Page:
Daniel 7:6. Lo, another, like a leopard This third kingdom is that of the Macedonians or Grecians, who, under the command of Alexander the Great, overcame the Persians, and reigned next after them; and it is most fitly compared to a leopard upon several accounts. The leopard is remarkable for its swiftness; and Alexander and the Macedonians were amazingly rapid in their conquest; insomuch, that St. Jerome says, he seems rather to have overrun the world by his victories, than by his battles. The leopard is a spotted animal, and so was a proper emblem of the various nations which Alexander commanded, or of the various manners of Alexander himself; who was sometimes merciful, and sometimes cruel; sometimes temperate, and sometimes drunken; sometimes abstemious, and sometimes incontinent. The leopard is of small stature, but of great courage, so as not to be afraid to engage with the lion, and the largest beasts; and so Alexander, a little king in comparison, and with a small army, dared to attack Darius, the king of kings, whose kingdom extended from the AEgean sea to the Indies. This leopard had upon its back four wings. The Babylonian empire was represented with two wings, but this is described with four: for nothing was swifter than Alexander's conquests, who ran through all the countries from Illyricum to the Adriatic sea, and through a great part of India; not so much fighting, as conquering; and in twelve years subdued part of Europe, and almost all Asia. The beast also had four heads, to denote the four kingdoms into which this third kingdom should be divided, as it was after the death of Alexander among his four captains; Cassander reigning over Macedon and Greece, Lysimachus over Thrace and Bithynia, Ptolemy over Egypt, and Seleucus over Syria. And dominion was given to it, which shews that it was not owing to the fortitude of Alexander, but proceeded from the will of the Lord. And indeed, unless he had been directed, preserved, and assisted by the mighty power of God, how could Alexander, with 30,000 men, have overcome Darius with 600,000, and in so short a time have brought the countries from Greece as far as to India, into subjection? Bishop Newton.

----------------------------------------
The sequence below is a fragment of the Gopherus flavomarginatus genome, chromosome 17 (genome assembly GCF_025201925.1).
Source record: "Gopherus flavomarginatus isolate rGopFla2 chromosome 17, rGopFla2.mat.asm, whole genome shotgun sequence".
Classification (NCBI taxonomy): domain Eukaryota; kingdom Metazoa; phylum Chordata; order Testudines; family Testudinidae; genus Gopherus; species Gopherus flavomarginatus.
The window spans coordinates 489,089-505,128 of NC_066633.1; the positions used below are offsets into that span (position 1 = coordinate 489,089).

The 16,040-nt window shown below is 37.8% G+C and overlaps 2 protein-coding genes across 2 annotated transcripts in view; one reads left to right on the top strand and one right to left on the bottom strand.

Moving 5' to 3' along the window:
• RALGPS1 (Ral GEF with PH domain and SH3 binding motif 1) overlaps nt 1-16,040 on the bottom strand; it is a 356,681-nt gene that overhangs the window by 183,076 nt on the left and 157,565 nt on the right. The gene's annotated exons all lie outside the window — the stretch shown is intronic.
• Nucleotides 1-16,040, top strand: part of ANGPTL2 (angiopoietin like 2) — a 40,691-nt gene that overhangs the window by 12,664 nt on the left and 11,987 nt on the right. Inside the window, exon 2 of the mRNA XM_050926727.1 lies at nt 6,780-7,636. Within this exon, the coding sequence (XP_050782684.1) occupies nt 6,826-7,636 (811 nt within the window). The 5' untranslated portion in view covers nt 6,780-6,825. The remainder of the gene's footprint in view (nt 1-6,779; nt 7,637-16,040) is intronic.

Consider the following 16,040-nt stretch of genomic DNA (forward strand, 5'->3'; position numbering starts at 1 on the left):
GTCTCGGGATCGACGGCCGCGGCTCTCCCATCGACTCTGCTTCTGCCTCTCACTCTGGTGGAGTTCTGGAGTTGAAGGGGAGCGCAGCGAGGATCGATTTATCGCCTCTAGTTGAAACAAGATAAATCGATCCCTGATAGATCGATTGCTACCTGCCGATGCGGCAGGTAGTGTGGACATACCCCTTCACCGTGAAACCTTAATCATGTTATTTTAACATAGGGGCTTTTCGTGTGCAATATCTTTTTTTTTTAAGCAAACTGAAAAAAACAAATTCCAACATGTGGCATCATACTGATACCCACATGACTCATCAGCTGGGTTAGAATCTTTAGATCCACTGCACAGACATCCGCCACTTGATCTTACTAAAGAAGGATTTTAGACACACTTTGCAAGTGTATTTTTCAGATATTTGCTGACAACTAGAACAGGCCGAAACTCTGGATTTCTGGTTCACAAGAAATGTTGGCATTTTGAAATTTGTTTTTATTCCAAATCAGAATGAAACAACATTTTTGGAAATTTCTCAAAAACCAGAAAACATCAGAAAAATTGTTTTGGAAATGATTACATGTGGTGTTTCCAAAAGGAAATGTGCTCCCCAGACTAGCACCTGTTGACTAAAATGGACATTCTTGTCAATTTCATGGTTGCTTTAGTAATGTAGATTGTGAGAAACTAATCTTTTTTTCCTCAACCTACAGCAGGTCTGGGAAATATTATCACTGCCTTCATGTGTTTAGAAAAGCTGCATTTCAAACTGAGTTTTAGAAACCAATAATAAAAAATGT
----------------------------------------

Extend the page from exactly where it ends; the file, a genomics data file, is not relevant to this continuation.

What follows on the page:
Verse 7

Daniel 7:7. Behold, a fourth beast, &c.— The fourth kingdom is represented by a fourth beast, dreaded, terrible, and exceeding strong. Daniel was curious to know particularly what this might mean, Dan 7:19 and the angel answers him, Daniel 7:23. This kingdom can be no other than the Roman empire, which answers this emphatical description better than any of the former kingdoms. The beast devoured, and brake in pieces, and stamped the residue, that is, the remains of the former kingdoms, with its feet. It reduced Macedon into a Roman province about 168 years, the kingdom of Pergamus about 133 years, Syria about 65 years, and Egypt about 30 years before Christ. And besides the remains of the Macedonian empire, it subdued many other provinces and kingdoms; so that it might, by a very usual figure, be said to devour the whole earth, to tread it down, and break it in pieces; and become in a manner what the Roman writers delighted to call it, "The empire of the whole world." The words of Dionysius Halicarnassus are very apposite to this subject: "The city of Rome (says he) ruleth over all the earth, as far as it is inhabited; and commands all the sea, not only that within the Pillars of Hercules, but also the ocean, as far as it is navigable; having first and alone, of all the celebrated kingdoms, made the east and west the bounds of its empire: and its dominion hath continued longer than that of any other city or kingdom." This fourth was diverse from all the beasts; and thus Rome was different from all the kingdoms, not only in its republican form of government, but also in power and greatness, length of duration, and extent of dominion. See Bishop Newton, Dr. Chandler's Vindication of Daniel, and the note on Daniel 7:24.

Verse 8

Daniel 7:8. Another little horn This refers to Antichrist, or the papal usurpation. See on Daniel 7:24.

Verses 9-10

Daniel 7:9-27.7.10. I beheld till the thrones were cast down Till thrones were set or placed. The metaphors and figures here used are borrowed from the solemnities of earthly judicatures, and particularly the great Sanhedrin of the Jews; where the father of the consistory sat, with his assessors placed on each side of him, in the form of a semicircle, and the people standing before him: and probably from this description was also taken that of the day of judgment in the New Testament. See Bishop Newton. Instead of the judgment was set, we may read, the council sat.

Verse 11